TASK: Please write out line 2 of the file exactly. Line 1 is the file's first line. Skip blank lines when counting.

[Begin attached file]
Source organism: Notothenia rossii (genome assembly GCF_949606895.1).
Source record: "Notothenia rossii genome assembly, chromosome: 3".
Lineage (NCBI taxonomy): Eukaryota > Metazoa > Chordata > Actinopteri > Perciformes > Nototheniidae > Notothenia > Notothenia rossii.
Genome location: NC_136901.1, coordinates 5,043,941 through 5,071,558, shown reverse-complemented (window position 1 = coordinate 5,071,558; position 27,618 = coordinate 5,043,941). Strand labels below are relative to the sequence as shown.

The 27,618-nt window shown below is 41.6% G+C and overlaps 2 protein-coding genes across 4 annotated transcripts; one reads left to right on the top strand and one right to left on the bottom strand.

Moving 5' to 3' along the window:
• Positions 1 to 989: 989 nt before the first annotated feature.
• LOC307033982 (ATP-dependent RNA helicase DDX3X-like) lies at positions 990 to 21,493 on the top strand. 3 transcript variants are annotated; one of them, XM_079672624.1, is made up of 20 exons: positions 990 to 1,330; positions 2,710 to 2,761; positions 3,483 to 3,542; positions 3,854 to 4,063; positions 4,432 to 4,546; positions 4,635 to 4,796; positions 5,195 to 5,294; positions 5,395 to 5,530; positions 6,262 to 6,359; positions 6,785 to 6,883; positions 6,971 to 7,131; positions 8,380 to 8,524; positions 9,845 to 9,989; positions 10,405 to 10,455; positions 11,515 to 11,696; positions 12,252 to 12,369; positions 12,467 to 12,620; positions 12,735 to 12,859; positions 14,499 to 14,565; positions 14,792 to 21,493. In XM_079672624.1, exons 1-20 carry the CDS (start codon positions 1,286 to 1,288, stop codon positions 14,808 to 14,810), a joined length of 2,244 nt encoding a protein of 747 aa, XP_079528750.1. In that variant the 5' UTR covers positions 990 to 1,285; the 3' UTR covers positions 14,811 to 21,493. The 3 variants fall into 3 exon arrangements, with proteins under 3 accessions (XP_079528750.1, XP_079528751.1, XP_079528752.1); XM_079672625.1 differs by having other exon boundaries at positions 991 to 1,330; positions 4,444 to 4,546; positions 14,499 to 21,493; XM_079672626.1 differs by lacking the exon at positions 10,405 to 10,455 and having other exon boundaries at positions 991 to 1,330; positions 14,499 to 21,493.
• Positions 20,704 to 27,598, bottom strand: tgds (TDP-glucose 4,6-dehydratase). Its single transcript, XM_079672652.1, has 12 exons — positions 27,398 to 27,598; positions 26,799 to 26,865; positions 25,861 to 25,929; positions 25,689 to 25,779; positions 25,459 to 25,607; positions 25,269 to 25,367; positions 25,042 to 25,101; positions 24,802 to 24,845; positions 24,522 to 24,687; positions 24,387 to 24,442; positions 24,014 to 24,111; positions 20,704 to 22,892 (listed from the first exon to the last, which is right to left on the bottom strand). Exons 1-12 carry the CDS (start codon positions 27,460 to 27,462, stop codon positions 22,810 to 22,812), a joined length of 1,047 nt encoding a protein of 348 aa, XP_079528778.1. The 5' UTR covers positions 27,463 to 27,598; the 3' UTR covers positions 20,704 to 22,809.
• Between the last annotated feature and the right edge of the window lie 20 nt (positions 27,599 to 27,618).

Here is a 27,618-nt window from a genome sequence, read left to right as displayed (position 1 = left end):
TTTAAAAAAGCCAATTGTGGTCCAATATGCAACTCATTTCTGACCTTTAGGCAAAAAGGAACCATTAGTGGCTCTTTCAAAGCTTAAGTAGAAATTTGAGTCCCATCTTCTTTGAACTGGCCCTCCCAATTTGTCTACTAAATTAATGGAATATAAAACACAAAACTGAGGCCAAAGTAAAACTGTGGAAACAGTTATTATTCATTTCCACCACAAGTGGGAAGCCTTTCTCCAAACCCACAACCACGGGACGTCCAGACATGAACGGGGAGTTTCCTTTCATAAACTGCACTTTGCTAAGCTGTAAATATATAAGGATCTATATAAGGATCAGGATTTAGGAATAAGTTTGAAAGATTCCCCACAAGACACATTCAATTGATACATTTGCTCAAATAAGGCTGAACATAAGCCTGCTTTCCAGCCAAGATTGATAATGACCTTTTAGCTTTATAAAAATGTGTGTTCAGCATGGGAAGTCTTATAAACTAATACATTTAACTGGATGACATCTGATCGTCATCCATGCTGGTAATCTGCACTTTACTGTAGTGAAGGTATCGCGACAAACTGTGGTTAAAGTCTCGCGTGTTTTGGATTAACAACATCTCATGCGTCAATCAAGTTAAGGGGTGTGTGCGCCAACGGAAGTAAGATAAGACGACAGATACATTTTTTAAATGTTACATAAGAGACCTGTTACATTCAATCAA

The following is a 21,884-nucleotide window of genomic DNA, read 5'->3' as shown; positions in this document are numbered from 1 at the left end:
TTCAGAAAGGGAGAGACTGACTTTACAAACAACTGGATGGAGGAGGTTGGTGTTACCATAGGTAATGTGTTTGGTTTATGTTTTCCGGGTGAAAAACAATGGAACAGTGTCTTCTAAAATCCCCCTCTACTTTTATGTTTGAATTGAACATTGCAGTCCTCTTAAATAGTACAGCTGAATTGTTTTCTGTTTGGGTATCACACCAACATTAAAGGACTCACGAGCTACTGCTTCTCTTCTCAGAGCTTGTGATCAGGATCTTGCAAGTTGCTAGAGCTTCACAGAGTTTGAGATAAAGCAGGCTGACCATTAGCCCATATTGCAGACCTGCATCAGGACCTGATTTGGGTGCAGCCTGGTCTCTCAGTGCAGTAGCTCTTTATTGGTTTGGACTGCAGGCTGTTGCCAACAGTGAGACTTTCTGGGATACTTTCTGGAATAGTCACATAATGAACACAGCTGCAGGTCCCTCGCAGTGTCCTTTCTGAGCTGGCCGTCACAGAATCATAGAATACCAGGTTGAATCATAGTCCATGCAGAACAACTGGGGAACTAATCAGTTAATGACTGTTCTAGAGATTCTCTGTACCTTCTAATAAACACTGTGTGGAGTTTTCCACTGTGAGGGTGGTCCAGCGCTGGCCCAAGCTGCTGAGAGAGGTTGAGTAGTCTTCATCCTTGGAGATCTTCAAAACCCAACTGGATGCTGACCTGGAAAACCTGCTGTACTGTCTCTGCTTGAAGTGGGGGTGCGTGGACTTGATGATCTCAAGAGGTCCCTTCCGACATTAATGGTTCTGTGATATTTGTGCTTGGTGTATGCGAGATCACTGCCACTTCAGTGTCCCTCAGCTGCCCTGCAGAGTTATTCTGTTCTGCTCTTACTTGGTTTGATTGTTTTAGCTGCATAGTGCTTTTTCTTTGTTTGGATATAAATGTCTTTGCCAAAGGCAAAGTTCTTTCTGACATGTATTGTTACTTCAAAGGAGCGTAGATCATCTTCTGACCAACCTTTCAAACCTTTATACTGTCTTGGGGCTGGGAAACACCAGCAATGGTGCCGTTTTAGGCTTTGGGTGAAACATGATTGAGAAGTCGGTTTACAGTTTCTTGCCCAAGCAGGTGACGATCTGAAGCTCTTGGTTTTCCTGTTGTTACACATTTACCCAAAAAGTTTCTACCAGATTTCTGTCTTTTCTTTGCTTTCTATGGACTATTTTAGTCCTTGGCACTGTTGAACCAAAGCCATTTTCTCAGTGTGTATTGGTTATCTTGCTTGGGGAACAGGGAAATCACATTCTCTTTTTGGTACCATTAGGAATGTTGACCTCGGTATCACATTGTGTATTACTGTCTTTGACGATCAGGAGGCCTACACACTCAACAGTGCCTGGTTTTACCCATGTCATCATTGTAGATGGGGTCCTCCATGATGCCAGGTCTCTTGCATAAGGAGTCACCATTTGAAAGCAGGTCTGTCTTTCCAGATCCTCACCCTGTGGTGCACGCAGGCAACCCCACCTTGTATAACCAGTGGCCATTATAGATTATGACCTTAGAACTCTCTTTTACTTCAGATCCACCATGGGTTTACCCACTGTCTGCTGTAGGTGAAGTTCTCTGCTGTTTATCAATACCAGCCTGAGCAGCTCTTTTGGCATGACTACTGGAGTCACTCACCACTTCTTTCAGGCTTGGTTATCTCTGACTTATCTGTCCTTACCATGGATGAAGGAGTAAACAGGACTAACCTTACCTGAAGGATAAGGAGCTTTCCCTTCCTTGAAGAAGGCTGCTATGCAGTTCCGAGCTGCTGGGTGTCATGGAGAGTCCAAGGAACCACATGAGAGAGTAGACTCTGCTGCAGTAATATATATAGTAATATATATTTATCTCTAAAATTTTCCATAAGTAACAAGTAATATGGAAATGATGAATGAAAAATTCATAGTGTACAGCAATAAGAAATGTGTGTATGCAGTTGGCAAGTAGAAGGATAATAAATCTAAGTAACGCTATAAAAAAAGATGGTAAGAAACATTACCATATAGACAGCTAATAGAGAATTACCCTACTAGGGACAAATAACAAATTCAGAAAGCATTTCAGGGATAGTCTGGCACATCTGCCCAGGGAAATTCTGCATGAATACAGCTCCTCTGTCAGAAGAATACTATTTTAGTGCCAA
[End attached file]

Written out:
Source record: "Notothenia rossii genome assembly, chromosome: 3".